Refusing care: Right to refuse medical treatment is well recognised in law, including medical treatment that sustains or prolongs life. For example, a patient suffering from blood cancer can refuse treatment or deny feeds through nasogastric tube. Recognition of right to refuse treatment gives a way for passive euthanasia. Many do argue that allowing medical termination of pregnancy before 16 wk is also a form of active involuntary euthanasia. This issue of mercy killing of deformed babies has already been in discussion in Holland20.
Right to die: Many patients in a persistent vegetative state or else in chronic illness, do not want to be a burden on their family members. Euthanasia can be considered as a way to upheld the ‘Right to life’ by honouring ‘Right to die’ with dignity.
Encouraging the organ transplantation: Euthanasia in terminally ill patients provides an opportunity to advocate for organ donation. This in turn will help many patients with organ failure waiting for transplantation. Not only euthanasia gives ‘Right to die’ for the terminally ill, but also ‘Right to life’ for the organ needy patients.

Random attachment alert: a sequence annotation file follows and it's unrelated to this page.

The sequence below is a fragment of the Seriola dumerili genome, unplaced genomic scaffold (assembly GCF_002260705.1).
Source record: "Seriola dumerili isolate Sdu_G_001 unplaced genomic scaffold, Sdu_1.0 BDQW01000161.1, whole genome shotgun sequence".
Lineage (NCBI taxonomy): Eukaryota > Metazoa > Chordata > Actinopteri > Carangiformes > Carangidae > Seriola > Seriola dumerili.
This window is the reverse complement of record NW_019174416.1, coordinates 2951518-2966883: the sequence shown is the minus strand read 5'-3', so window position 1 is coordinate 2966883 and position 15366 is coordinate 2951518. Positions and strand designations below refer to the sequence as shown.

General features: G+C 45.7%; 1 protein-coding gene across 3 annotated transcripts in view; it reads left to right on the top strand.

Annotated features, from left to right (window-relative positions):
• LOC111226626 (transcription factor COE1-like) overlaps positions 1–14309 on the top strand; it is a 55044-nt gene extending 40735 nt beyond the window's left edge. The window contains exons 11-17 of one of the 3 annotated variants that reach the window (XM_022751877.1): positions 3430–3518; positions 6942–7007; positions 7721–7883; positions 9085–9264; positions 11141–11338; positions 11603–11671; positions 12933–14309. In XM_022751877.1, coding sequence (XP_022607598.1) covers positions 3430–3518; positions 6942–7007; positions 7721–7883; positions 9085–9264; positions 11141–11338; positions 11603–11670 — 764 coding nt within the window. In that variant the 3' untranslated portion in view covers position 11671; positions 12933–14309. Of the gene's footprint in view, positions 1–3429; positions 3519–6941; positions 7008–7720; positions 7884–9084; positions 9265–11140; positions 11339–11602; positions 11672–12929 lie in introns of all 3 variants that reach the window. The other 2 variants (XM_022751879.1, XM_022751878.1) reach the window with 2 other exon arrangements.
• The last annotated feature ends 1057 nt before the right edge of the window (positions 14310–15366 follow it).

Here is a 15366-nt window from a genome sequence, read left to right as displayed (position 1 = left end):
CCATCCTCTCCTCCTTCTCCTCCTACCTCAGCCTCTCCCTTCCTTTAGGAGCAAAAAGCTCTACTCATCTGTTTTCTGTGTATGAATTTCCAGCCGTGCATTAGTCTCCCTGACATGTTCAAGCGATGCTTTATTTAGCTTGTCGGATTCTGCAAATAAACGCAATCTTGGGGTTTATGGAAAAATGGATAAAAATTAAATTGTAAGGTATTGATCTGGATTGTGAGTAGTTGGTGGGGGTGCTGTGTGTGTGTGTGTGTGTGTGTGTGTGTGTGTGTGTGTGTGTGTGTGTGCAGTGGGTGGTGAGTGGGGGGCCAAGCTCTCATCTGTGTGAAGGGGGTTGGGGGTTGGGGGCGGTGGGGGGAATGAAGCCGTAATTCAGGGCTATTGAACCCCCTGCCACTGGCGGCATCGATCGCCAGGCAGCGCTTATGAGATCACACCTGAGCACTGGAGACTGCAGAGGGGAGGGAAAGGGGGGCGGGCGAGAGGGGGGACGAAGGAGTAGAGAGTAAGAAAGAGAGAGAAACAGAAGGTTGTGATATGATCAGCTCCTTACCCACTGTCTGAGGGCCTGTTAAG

Constitution of India reads ‘right to life’ is in positive direction of protecting life. Hence, there is an urgent need to fulfil this obligation of ‘Right to life’ by providing ‘food, safe drinking water and health care’. On the contrary, the state does not own the responsibility of promoting, protecting and fulfilling the socio-economic rights such as right to food, right to water, right to education and right to health care, which are basic essential ingredients of right to life. Till date, most of the States has not done anything to support the terminally ill people by providing for hospice care.
If the State takes the responsibility of providing reasonable degree of health care, then majority of the euthanasia supporters will definitely reconsider their argument. We do endorse the Supreme Court Judgement that our contemporary society and public health system is not matured enough to handle this sensitive issue, hence it needs to be withheld. However, this issue needs to be re-examined again after few years depending upon the evolution of the society with regard to providing health care to the disabled and public health sector with regard to providing health care to poor people.